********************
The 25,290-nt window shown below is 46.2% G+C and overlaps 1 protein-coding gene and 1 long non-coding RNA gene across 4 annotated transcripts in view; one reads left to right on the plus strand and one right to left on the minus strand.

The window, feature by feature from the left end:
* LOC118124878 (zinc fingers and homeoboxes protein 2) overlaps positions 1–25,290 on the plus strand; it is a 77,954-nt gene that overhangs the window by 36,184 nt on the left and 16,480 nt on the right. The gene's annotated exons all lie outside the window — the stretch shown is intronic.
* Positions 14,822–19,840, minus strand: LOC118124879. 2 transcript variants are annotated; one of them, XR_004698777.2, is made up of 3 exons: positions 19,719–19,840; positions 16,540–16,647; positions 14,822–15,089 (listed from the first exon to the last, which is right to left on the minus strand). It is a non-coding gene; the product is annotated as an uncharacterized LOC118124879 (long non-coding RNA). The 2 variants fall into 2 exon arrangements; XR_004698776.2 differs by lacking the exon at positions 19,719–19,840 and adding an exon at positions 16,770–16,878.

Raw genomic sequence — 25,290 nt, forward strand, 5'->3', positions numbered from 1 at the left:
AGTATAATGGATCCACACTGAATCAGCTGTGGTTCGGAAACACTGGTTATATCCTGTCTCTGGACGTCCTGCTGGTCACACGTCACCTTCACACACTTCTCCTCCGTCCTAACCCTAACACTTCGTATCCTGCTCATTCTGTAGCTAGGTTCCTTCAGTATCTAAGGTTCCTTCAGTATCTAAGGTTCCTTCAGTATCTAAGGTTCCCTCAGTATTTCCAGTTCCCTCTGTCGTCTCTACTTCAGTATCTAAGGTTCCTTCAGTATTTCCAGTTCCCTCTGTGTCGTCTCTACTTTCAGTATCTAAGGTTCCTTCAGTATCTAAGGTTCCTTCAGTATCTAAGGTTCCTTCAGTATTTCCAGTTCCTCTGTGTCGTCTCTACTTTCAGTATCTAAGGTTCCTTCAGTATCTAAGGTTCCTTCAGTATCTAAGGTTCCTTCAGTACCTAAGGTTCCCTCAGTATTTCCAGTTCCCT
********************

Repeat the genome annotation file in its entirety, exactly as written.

The 25,290-nt window shown below is 46.2% G+C and overlaps 1 protein-coding gene and 1 long non-coding RNA gene across 4 annotated transcripts in view; one reads left to right on the plus strand and one right to left on the minus strand.

The window, feature by feature from the left end:
* LOC118124878 (zinc fingers and homeoboxes protein 2) overlaps positions 1–25,290 on the plus strand; it is a 77,954-nt gene that overhangs the window by 36,184 nt on the left and 16,480 nt on the right. The gene's annotated exons all lie outside the window — the stretch shown is intronic.
* Positions 14,822–19,840, minus strand: LOC118124879. 2 transcript variants are annotated; one of them, XR_004698777.2, is made up of 3 exons: positions 19,719–19,840; positions 16,540–16,647; positions 14,822–15,089 (listed from the first exon to the last, which is right to left on the minus strand). It is a non-coding gene; the product is annotated as an uncharacterized LOC118124879 (long non-coding RNA). The 2 variants fall into 2 exon arrangements; XR_004698776.2 differs by lacking the exon at positions 19,719–19,840 and adding an exon at positions 16,770–16,878.

Raw genomic sequence — 25,290 nt, forward strand, 5'->3', positions numbered from 1 at the left:
AGTATAATGGATCCACACTGAATCAGCTGTGGTTCGGAAACACTGGTTATATCCTGTCTCTGGACGTCCTGCTGGTCACACGTCACCTTCACACACTTCTCCTCCGTCCTAACCCTAACACTTCGTATCCTGCTCATTCTGTAGCTAGGTTCCTTCAGTATCTAAGGTTCCTTCAGTATCTAAGGTTCCTTCAGTATCTAAGGTTCCCTCAGTATTTCCAGTTCCCTCTGTCGTCTCTACTTCAGTATCTAAGGTTCCTTCAGTATTTCCAGTTCCCTCTGTGTCGTCTCTACTTTCAGTATCTAAGGTTCCTTCAGTATCTAAGGTTCCTTCAGTATCTAAGGTTCCTTCAGTATTTCCAGTTCCTCTGTGTCGTCTCTACTTTCAGTATCTAAGGTTCCTTCAGTATCTAAGGTTCCTTCAGTATCTAAGGTTCCTTCAGTACCTAAGGTTCCCTCAGTATTTCCAGTTCCCT